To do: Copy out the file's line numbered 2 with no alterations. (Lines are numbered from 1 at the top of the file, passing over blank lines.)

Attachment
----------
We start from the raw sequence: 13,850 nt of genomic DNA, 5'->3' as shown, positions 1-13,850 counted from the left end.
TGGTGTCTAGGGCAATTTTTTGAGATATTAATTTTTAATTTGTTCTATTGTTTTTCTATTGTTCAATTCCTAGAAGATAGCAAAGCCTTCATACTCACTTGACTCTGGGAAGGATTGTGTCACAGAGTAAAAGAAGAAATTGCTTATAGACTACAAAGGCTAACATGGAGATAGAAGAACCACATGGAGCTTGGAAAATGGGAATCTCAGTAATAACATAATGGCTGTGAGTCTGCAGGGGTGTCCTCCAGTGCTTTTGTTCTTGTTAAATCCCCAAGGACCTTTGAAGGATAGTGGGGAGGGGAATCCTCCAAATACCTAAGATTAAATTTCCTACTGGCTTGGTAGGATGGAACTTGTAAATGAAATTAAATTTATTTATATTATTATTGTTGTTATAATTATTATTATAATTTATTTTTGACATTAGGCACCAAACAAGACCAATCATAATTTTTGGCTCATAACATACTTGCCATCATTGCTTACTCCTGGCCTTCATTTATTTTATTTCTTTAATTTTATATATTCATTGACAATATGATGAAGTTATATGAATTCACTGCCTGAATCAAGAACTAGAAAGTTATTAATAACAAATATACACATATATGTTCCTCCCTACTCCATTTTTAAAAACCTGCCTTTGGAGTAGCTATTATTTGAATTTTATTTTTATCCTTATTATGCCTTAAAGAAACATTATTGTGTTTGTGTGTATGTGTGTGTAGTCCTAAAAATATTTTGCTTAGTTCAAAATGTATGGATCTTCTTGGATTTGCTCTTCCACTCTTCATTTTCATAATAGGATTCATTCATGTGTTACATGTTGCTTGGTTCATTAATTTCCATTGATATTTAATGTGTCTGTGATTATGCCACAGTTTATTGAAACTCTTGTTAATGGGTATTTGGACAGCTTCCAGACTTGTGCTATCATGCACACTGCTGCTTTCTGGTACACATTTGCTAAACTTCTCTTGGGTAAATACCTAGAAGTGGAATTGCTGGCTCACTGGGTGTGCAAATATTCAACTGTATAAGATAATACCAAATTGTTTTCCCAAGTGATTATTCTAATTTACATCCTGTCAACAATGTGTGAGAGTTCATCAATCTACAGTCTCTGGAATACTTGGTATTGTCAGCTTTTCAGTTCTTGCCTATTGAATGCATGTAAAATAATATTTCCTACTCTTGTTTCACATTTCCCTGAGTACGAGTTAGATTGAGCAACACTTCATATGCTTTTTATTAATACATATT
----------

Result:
TGGTGTCTAGGGCAATTTTTTGAGATATTAATTTTTAATTTGTTCTATTGTTTTTCTATTGTTCAATTCCTAGAAGATAGCAAAGCCTTCATACTCACTTGACTCTGGGAAGGATTGTGTCACAGAGTAAAAGAAGAAATTGCTTATAGACTACAAAGGCTAACATGGAGATAGAAGAACCACATGGAGCTTGGAAAATGGGAATCTCAGTAATAACATAATGGCTGTGAGTCTGCAGGGGTGTCCTCCAGTGCTTTTGTTCTTGTTAAATCCCCAAGGACCTTTGAAGGATAGTGGGGAGGGGAATCCTCCAAATACCTAAGATTAAATTTCCTACTGGCTTGGTAGGATGGAACTTGTAAATGAAATTAAATTTATTTATATTATTATTGTTGTTATAATTATTATTATAATTTATTTTTGACATTAGGCACCAAACAAGACCAATCATAATTTTTGGCTCATAACATACTTGCCATCATTGCTTACTCCTGGCCTTCATTTATTTTATTTCTTTAATTTTATATATTCATTGACAATATGATGAAGTTATATGAATTCACTGCCTGAATCAAGAACTAGAAAGTTATTAATAACAAATATACACATATATGTTCCTCCCTACTCCATTTTTAAAAACCTGCCTTTGGAGTAGCTATTATTTGAATTTTATTTTTATCCTTATTATGCCTTAAAGAAACATTATTGTGTTTGTGTGTATGTGTGTGTAGTCCTAAAAATATTTTGCTTAGTTCAAAATGTATGGATCTTCTTGGATTTGCTCTTCCACTCTTCATTTTCATAATAGGATTCATTCATGTGTTACATGTTGCTTGGTTCATTAATTTCCATTGATATTTAATGTGTCTGTGATTATGCCACAGTTTATTGAAACTCTTGTTAATGGGTATTTGGACAGCTTCCAGACTTGTGCTATCATGCACACTGCTGCTTTCTGGTACACATTTGCTAAACTTCTCTTGGGTAAATACCTAGAAGTGGAATTGCTGGCTCACTGGGTGTGCAAATATTCAACTGTATAAGATAATACCAAATTGTTTTCCCAAGTGATTATTCTAATTTACATCCTGTCAACAATGTGTGAGAGTTCATCAATCTACAGTCTCTGGAATACTTGGTATTGTCAGCTTTTCAGTTCTTGCCTATTGAATGCATGTAAAATAATATTTCCTACTCTTGTTTCACATTTCCCTGAGTACGAGTTAGATTGAGCAACACTTCATATGCTTTTTATTAATACATATT